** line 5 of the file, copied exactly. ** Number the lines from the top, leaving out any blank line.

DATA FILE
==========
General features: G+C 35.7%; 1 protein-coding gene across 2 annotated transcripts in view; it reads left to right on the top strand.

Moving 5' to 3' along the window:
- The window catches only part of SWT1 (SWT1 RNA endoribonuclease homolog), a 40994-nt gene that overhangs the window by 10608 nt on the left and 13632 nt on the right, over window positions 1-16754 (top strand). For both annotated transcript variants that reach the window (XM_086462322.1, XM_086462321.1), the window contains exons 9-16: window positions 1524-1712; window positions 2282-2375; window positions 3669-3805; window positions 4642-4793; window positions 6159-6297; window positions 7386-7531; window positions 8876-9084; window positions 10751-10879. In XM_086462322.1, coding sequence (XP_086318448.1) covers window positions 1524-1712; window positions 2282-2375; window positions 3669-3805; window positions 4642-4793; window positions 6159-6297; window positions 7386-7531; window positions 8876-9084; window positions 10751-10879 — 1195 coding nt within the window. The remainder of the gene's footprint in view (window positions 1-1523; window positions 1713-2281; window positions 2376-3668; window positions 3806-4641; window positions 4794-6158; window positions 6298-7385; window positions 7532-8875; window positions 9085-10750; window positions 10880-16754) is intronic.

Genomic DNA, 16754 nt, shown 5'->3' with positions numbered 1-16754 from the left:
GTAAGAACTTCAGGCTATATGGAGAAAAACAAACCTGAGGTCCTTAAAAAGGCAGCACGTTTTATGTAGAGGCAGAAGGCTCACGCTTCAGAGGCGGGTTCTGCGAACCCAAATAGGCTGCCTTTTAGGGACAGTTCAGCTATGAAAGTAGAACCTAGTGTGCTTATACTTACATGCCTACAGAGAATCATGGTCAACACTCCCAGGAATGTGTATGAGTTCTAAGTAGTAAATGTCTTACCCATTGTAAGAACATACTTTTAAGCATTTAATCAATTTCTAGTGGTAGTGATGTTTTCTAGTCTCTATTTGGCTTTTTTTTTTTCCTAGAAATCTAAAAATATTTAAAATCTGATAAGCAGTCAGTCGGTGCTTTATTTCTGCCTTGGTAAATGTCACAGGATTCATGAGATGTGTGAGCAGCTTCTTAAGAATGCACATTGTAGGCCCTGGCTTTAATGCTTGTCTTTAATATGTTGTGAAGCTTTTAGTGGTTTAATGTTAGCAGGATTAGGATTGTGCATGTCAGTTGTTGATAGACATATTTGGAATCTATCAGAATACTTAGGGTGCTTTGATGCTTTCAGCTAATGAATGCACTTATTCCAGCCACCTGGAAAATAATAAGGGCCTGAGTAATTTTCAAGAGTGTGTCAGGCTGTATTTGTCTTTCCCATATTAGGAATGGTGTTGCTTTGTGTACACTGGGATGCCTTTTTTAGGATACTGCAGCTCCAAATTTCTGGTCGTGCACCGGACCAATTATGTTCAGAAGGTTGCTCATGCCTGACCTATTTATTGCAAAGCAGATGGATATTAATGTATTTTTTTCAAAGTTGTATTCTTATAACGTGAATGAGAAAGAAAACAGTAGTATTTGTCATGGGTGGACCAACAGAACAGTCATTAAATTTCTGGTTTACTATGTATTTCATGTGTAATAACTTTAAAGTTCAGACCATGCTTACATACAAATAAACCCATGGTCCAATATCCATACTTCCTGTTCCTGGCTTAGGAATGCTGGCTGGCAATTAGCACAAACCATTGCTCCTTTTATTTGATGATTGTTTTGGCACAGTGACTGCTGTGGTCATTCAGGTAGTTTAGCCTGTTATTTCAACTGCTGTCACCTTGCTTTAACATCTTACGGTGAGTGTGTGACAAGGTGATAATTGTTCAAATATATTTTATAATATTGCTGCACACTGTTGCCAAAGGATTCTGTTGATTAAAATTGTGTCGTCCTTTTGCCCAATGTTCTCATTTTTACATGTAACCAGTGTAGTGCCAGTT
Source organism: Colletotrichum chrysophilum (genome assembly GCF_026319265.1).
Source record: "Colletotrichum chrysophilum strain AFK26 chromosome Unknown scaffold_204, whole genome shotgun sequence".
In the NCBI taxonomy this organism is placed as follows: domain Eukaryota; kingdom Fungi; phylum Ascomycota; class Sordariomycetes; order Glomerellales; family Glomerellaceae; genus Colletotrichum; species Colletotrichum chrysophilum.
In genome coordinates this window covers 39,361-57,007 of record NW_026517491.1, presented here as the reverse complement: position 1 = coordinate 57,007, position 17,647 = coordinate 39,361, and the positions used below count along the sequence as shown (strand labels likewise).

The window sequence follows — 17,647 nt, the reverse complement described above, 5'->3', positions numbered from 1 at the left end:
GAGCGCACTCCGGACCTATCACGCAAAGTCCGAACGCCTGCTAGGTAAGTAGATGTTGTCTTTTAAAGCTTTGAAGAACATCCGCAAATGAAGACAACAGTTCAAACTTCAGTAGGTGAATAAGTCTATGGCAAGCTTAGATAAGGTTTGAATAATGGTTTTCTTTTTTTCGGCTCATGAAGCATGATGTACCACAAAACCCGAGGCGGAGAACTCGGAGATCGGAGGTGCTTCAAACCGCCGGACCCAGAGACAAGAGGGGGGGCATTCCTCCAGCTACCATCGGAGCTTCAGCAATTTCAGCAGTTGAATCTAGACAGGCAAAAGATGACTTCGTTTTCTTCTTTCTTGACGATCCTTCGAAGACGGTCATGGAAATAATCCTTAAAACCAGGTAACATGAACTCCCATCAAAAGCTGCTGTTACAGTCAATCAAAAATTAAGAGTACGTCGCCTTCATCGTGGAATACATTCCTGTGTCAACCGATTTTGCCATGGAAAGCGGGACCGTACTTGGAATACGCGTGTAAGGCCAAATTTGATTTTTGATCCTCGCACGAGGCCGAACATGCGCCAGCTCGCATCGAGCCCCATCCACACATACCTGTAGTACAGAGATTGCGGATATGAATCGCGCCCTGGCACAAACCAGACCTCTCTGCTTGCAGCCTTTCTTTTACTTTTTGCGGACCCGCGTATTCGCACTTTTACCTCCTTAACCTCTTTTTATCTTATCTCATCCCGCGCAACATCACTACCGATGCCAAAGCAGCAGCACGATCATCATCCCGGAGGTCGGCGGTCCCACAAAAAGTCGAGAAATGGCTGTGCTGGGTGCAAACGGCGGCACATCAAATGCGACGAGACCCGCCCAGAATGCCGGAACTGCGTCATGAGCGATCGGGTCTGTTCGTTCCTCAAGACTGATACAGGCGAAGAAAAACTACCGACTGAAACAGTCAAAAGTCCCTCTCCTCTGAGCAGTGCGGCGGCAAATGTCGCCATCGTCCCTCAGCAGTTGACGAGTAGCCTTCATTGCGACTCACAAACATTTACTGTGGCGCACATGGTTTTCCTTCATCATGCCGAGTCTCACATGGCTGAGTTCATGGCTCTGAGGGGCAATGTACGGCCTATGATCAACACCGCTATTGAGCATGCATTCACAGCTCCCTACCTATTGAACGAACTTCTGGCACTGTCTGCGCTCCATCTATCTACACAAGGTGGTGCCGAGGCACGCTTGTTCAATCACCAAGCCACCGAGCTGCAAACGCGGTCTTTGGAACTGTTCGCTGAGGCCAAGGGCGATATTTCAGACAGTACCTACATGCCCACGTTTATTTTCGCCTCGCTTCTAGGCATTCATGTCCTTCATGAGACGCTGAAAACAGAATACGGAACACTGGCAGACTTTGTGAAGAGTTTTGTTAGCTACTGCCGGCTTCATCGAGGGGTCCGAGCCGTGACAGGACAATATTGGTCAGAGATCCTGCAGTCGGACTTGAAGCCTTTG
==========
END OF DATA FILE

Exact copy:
GTAAGAACTTCAGGCTATATGGAGAAAAACAAACCTGAGGTCCTTAAAAAGGCAGCACGTTTTATGTAGAGGCAGAAGGCTCACGCTTCAGAGGCGGGTTCTGCGAACCCAAATAGGCTGCCTTTTAGGGACAGTTCAGCTATGAAAGTAGAACCTAGTGTGCTTATACTTACATGCCTACAGAGAATCATGGTCAACACTCCCAGGAATGTGTATGAGTTCTAAGTAGTAAATGTCTTACCCATTGTAAGAACATACTTTTAAGCATTTAATCAATTTCTAGTGGTAGTGATGTTTTCTAGTCTCTATTTGGCTTTTTTTTTTTCCTAGAAATCTAAAAATATTTAAAATCTGATAAGCAGTCAGTCGGTGCTTTATTTCTGCCTTGGTAAATGTCACAGGATTCATGAGATGTGTGAGCAGCTTCTTAAGAATGCACATTGTAGGCCCTGGCTTTAATGCTTGTCTTTAATATGTTGTGAAGCTTTTAGTGGTTTAATGTTAGCAGGATTAGGATTGTGCATGTCAGTTGTTGATAGACATATTTGGAATCTATCAGAATACTTAGGGTGCTTTGATGCTTTCAGCTAATGAATGCACTTATTCCAGCCACCTGGAAAATAATAAGGGCCTGAGTAATTTTCAAGAGTGTGTCAGGCTGTATTTGTCTTTCCCATATTAGGAATGGTGTTGCTTTGTGTACACTGGGATGCCTTTTTTAGGATACTGCAGCTCCAAATTTCTGGTCGTGCACCGGACCAATTATGTTCAGAAGGTTGCTCATGCCTGACCTATTTATTGCAAAGCAGATGGATATTAATGTATTTTTTTCAAAGTTGTATTCTTATAACGTGAATGAGAAAGAAAACAGTAGTATTTGTCATGGGTGGACCAACAGAACAGTCATTAAATTTCTGGTTTACTATGTATTTCATGTGTAATAACTTTAAAGTTCAGACCATGCTTACATACAAATAAACCCATGGTCCAATATCCATACTTCCTGTTCCTGGCTTAGGAATGCTGGCTGGCAATTAGCACAAACCATTGCTCCTTTTATTTGATGATTGTTTTGGCACAGTGACTGCTGTGGTCATTCAGGTAGTTTAGCCTGTTATTTCAACTGCTGTCACCTTGCTTTAACATCTTACGGTGAGTGTGTGACAAGGTGATAATTGTTCAAATATATTTTATAATATTGCTGCACACTGTTGCCAAAGGATTCTGTTGATTAAAATTGTGTCGTCCTTTTGCCCAATGTTCTCATTTTTACATGTAACCAGTGTAGTGCCAGTT